Forum for Science, Industry and Business

Sponsored by:     3M 
Search our Site:

 

Astronomer prepares for appearance of two comets

27.04.2004


University of Chicago astronomer Patrick Palmer last studied a comet in 2000, but he is the member of research teams that will make scientific observations of two comets this spring, and they narrowly missed viewing a third.

Some astronomers are predicting that the two comets, NEAT and LINEAR, will be visible with the naked eye, in the eastern sky shortly before sunrise or in the western sky shortly after sunset, during the next few weeks. But neither comet will be anywhere near as bright as comets Hyakutake and Hale-Bopp, which wowed observers in 1996 and 1997. Palmer says binoculars will probably be required to view NEAT and LINEAR.

Palmer mostly studies star formation, but he added comets to his research agenda in the early 1980s. He was a member of the research team that made the first radio image of a comet (Halley’s comet) in 1985. Now he is part of two separate research teams that in May will study the simultaneously approaching comets. One team will make a week of observations of the two comets using the 100-meter Green Bank Telescope at the National Radio Astronomy Observatory in West Virginia. The other will take measurements for 10 days using the Berkeley Illinois Maryland Array in northern California.



Palmer and his colleagues had hoped to turn their telescopes on a third comet, the newly discovered Comet Bradfield, which also is visiting the inner solar system during the next month. But the comet is fading fast and the astronomers will be unable to get telescope time soon enough to see it.


Journalists may arrange an interview with Palmer by calling Steve Koppes at (773) 702-8366, or by calling Palmer directly at (773) 702-7972.

Steve Koppes | EurekAlert!
Further information:
http://www-news.uchicago.edu/

More articles from Physics and Astronomy:

nachricht A new 'spin' on kagome lattices
10.12.2018 | Boston College

nachricht Supercomputers without waste heat
07.12.2018 | Universität Konstanz

All articles from Physics and Astronomy >>>

The most recent press releases about innovation >>>

Die letzten 5 Focus-News des innovations-reports im Überblick:

Im Focus: Researchers develop method to transfer entire 2D circuits to any smooth surface

What if a sensor sensing a thing could be part of the thing itself? Rice University engineers believe they have a two-dimensional solution to do just that.

Rice engineers led by materials scientists Pulickel Ajayan and Jun Lou have developed a method to make atom-flat sensors that seamlessly integrate with devices...

Im Focus: Three components on one chip

Scientists at the University of Stuttgart and the Karlsruhe Institute of Technology (KIT) succeed in important further development on the way to quantum Computers.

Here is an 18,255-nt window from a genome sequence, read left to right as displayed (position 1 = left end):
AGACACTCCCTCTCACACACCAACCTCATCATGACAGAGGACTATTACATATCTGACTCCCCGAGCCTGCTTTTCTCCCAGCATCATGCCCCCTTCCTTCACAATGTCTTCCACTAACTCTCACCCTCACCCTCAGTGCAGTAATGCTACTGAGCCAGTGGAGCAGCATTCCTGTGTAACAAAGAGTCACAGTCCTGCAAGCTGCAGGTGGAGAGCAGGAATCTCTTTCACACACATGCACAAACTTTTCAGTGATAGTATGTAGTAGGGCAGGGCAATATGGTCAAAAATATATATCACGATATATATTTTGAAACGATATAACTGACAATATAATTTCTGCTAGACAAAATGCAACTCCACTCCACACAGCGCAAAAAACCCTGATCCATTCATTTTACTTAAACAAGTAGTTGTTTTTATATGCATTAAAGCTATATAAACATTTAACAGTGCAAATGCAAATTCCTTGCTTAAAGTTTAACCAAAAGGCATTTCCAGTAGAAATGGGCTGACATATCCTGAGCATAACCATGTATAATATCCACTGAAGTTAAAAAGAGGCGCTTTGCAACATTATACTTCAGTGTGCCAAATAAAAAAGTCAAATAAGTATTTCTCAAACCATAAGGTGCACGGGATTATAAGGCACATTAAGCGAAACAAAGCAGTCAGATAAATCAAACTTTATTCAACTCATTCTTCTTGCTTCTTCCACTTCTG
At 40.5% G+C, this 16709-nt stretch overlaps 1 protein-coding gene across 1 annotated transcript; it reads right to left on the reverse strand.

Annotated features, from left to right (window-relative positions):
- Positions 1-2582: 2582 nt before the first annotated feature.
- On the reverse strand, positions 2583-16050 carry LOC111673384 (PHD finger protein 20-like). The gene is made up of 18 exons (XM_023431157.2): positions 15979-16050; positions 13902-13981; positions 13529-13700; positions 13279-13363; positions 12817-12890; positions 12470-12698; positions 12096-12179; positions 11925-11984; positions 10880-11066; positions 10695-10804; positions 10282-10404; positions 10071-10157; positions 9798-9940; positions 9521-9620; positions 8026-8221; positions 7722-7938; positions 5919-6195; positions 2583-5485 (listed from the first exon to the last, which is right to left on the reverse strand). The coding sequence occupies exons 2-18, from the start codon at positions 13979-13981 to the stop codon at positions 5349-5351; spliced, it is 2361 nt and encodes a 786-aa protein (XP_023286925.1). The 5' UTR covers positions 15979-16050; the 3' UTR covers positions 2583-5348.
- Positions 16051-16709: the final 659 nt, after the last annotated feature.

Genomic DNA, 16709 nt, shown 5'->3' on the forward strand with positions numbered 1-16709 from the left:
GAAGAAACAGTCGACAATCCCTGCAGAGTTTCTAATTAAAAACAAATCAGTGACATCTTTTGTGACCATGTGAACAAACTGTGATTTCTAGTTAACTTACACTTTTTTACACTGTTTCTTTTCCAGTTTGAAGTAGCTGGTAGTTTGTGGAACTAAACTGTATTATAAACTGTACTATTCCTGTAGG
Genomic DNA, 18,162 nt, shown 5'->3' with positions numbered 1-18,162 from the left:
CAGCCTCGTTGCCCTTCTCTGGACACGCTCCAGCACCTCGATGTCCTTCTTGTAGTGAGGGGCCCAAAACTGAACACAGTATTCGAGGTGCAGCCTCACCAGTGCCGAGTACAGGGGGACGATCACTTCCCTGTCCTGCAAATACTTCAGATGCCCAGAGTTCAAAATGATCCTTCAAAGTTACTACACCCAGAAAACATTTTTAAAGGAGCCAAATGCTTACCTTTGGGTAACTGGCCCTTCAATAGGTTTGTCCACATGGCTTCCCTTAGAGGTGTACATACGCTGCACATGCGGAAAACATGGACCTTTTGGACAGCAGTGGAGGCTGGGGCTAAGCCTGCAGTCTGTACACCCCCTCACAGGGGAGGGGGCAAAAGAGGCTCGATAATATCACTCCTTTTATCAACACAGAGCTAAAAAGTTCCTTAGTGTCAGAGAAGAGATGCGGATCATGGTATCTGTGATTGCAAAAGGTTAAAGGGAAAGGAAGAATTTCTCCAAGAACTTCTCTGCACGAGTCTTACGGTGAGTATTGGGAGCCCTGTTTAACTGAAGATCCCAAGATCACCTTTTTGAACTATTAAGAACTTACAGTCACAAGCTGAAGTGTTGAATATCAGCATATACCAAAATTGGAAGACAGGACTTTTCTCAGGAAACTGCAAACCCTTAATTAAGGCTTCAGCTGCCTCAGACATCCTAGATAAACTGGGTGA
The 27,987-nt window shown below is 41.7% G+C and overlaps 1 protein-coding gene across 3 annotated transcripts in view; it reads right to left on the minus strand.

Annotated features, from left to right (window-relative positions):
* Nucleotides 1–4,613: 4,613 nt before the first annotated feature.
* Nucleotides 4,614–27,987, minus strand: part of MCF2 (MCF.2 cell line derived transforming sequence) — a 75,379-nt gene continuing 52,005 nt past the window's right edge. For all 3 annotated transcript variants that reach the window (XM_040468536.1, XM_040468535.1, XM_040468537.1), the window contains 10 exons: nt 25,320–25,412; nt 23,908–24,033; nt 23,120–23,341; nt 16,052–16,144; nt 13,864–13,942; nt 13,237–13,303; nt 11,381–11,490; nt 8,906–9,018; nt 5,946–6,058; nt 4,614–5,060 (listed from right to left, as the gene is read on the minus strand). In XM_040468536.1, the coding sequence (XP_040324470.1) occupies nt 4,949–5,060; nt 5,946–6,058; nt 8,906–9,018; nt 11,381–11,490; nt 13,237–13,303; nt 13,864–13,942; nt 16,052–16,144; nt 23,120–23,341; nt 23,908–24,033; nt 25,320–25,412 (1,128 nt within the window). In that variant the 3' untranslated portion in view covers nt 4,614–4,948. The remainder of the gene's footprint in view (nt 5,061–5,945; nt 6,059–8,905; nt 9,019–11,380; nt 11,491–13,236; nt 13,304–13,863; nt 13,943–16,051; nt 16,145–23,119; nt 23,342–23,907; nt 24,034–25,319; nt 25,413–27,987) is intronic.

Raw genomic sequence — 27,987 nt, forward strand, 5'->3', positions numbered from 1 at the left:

Quantum computers one day should be able to solve certain computing problems much faster than a classical computer. One of the most promising approaches is...

Im Focus: Substitute for rare earth metal oxides

New Project SNAPSTER: Novel luminescent materials by encapsulating phosphorescent metal clusters with organic liquid crystals

Nowadays energy conversion in lighting and optoelectronic devices requires the use of rare earth oxides.

Im Focus: A bit of a stretch... material that thickens as it's pulled

Scientists have discovered the first synthetic material that becomes thicker - at the molecular level - as it is stretched.

Researchers led by Dr Devesh Mistry from the University of Leeds discovered a new non-porous material that has unique and inherent "auxetic" stretching...

Im Focus: The force of the vacuum

Scientists from the Theory Department of the Max Planck Institute for the Structure and Dynamics of Matter (MPSD) at the Center for Free-Electron Laser Science (CFEL) in Hamburg have shown through theoretical calculations and computer simulations that the force between electrons and lattice distortions in an atomically thin two-dimensional superconductor can be controlled with virtual photons. This could aid the development of new superconductors for energy-saving devices and many other technical applications.

The vacuum is not empty. It may sound like magic to laypeople but it has occupied physicists since the birth of quantum mechanics.

All Focus news of the innovation-report >>>

Anzeige

Anzeige

VideoLinks
Industry & Economy
Event News

New Plastics Economy Investor Forum - Meeting Point for Innovations

10.12.2018 | Event News

EGU 2019 meeting: Media registration now open

06.12.2018 | Event News

Expert Panel on the Future of HPC in Engineering

03.12.2018 | Event News

 
Latest News

Proteins imaged in graphene liquid cell have higher radiation tolerance

10.12.2018 | Materials Sciences

New Plastics Economy Investor Forum - Meeting Point for Innovations

10.12.2018 | Event News

A new molecular player involved in T cell activation

07.12.2018 | Life Sciences

VideoLinks
Science & Research
Overview of more VideoLinks >>>